Witt (2018) emphasizes the need to embrace the skill of in-person (incarnational) conversation. This is what God did by becoming incarnate in Jesus Christ. We must be present with those we are in conversation with face-to-face. Focus on the person in the room, give them your full attention. And if you must take a text message or incoming call, apologize and ask permission to do so.
Texting and emails are a great blessing for communication; however, many times we can misread the delivery one uses to communicate. Many times I have read an email and thought that a person was being harsh with me, when the complete opposite was being communicated by the sender. When conflict needs resolving, it is best to do this in person (incarnational) rather than through technology.
Technology can be a blessing when it is used to glorify God, we just don’t want it to cause us to become so impersonal that people do not feel the love and connection from us and the God who lives within us. Let’s challenge ourselves to become more like Christ, so people experience the incarnational love of Christ through us. Jesus sets the example of what it looks like when another person is in our company. Are we giving that person the attention they need? Are we being intentional to create space and distance from technology, considering all of the ministering and training opportunities presented to us?
Let us pray today that God will give us the discernment and the power to use technology and build personal relationships in a way that brings him the most glory.
Name: Tony Henderson
Brief testimony: I was raised in a Christian home but rebelled against the word of God by falling into a life of sex and partying, but one day I became tired and asked God to CHANGE ME. It was at that point He picked me up and since that point, God has transformed my whole life and has awoken the city in my soul. I live now to do his will not my will.
What is the vision and calling that God has given you? To minister to the lost and help bring restoration to families.
How has the ELP Program impacted you? It has shed light on some issues to help change mindsets and mentalities.
Name: Vicky Syfrett
Hometown: I am a Mississippi girl but have lived in North West Florida for the past 26 years.
Teen Challenge Center: June 1st this year, I will have been at West Florida Teen Challenge in Bonifay for 20 years.
Brief Testimony: I was raised in a Christian home but rebelled as a teen. Life spiraled downward until the only place I had to look was up. After the death of a dear friend, and myself not expecting to live to see the age of 30, I realized God was my only hope. At age 29, on March 1, 1986, I allowed the Lord to take control of my heart. Not just my heart but my eyes, ears, mouth, feet and hands. To go where HE said go and do whatever HE said to do. From that day my life has been one amazing journey. And I thank God, that He saw fit to allow me to minister at Teen Challenge and that HE isn’t finished with me yet!
What do you enjoy most about your role? As many in TC ministry, I have several roles. I enjoy working one on one with Middle school boys as a Facilitator and Dean of Students in our Learning Center. I assumed the role of Training Facilitator several years ago while keeping up with student and staff PSNC’s, GSNC’s and CEU’s. I love photography, Crafts, Bible Journaling, reading and working with and encouraging all to pursue continued training.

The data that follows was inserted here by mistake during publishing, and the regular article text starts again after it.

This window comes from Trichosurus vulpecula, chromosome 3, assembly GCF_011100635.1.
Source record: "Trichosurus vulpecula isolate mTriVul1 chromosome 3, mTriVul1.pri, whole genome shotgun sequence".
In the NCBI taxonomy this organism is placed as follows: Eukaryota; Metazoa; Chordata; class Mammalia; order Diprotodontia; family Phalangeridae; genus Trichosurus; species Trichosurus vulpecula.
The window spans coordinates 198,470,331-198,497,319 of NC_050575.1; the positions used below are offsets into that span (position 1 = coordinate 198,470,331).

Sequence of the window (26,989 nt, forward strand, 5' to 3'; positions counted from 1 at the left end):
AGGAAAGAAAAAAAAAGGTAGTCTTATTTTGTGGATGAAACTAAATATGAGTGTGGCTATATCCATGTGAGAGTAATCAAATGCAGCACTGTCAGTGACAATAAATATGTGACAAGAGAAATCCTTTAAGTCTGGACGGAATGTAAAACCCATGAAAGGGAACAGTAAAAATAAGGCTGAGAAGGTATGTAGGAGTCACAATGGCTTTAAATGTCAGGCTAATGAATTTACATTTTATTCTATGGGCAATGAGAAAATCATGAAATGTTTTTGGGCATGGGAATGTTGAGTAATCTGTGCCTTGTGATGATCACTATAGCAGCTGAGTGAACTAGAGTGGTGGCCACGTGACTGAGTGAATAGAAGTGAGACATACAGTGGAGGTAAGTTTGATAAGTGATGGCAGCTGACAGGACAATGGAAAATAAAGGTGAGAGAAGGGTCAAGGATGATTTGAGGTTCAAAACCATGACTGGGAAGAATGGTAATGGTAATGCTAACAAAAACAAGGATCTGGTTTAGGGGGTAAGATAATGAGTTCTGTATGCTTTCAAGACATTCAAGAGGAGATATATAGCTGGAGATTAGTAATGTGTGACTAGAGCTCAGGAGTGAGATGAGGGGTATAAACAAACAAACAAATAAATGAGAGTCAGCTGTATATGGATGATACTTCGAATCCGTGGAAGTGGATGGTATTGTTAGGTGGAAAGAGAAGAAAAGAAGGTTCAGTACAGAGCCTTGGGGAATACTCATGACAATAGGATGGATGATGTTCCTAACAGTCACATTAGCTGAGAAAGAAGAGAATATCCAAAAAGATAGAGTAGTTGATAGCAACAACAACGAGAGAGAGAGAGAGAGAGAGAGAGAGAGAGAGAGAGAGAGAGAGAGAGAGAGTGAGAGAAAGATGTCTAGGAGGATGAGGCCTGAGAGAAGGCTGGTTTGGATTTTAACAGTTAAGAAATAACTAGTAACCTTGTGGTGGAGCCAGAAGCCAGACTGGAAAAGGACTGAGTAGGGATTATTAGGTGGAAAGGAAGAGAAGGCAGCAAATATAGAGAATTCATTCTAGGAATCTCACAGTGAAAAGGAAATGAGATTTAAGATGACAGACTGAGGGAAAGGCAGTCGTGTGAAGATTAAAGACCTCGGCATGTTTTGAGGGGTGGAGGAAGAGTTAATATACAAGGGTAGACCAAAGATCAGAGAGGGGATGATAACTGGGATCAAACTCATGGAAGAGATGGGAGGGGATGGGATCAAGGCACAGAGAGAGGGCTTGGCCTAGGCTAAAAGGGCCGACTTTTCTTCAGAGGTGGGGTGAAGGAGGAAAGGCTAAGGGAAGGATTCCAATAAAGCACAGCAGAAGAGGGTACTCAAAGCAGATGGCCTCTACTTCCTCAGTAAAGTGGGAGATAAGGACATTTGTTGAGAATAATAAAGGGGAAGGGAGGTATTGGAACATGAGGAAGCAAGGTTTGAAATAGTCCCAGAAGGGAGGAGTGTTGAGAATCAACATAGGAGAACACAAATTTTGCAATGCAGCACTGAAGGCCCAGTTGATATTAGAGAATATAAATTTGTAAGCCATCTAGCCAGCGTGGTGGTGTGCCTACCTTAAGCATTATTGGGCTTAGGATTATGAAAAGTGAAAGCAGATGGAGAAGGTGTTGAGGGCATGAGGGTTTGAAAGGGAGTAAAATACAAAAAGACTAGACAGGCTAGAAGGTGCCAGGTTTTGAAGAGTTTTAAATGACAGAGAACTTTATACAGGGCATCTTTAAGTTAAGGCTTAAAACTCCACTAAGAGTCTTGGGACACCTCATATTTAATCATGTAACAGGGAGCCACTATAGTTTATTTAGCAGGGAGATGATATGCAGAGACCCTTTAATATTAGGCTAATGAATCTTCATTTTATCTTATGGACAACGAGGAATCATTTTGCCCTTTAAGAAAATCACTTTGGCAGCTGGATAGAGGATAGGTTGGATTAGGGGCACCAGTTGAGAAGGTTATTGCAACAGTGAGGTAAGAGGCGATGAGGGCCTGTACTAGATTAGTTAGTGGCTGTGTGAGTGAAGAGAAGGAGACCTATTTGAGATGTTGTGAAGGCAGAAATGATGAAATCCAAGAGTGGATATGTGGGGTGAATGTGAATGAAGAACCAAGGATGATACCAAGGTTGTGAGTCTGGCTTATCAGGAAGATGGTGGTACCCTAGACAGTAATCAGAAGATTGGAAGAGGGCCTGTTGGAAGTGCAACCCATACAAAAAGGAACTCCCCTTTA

Why do you feel that leadership and training are valuable? There is nothing worse than being given a task to do and not knowing why or how to accomplish it. Training is so important, not only to the staff but also for the student being ministered to. True Leadership is important. Those following can see that you are responsible for people and things under your care. Work unto the Lord.
By Tyler Graeff
Management has caught a bad “rap” overtime, especially in reference to micromanaging. When someone choses whether they want to be considered a leader or a manager, most people would want to be known as a leader. Leaders cast vision while a manager is a key person to execute this vision. A leader may be credited with a successful vision being casted, while a manger may be somebody working behind the scenes executing the vision and gaining organizational traction. Within the kingdom of God, good managers are a necessity. Within the ministry, it’s important to know what direction we are heading but also know how we are going to execute and move forward.
What can slow progress and cause your team to lose focus? Squirrels. Everyone jokes about chasing squirrels or rabbits but in all reality they can slowly derail progress on a project or shift our perspective off of what matters most, vision. Ministry can be fast-paced, demanding and rigorous work. Focusing on our priorities, empowering the right people and staying committed to the task at hand can be preventatives for the everyday squirrels that show up at some of the most inconvenient times.
Upon reflection on chapters 11and 12 in High Impact Teams, we can receive a few key takeaways. Management does not have to have a bad “rap”. Within an organization with vision and purpose, having those on your team to execute said vision is crucial. Managers are important. Squirrels cause us to lose focus. Having priorities in the forefront of our vision helps us not get distracted by squirrels and having the right people in place to tend to squirrels when they show up help us stay focused.
Let us pray today for the ability to stay focused and execute the vision that the Lord has given us as we put hope within reach!
Name: Tyler Graeff
Age: 28 years old
Hometown: Lancaster, Pennsylvania
Teen Challenge Center: Orlando, January 2017
Brief Testimony: I entered the doors of teen challenge lost, broken and hopeless, living a life of addiction and depression. After trying multiple rehabs, medications, counselors, arrests, and different recovery programs, I had exhausted all my options in the world. I cried out to Jesus and asked him into my heart the second week of my program. At that moment my life shifted, from darkness to light. I encountered Jesus and everything in my life changed. He set me free from addiction, depression, diagnosed PTSD and has called me to preach the gospel and stand in the gap for the lost.
What do you enjoy most about your role? I enjoy watching the Lord develop leaders around me. Seeing our guys grow in their leadership roles and responsibilities is a joy as God raises up the next generation of leadership. It’s an honor to serve God as the TF in Orlando.
Why do you feel that leadership and training are valuable? God needs soldiers for His army and kingdom. Training is essential to be equipped to pursue the higher calling each one of us has in the Lord. Without training or a plan, we can be rendered ineffective as ministers.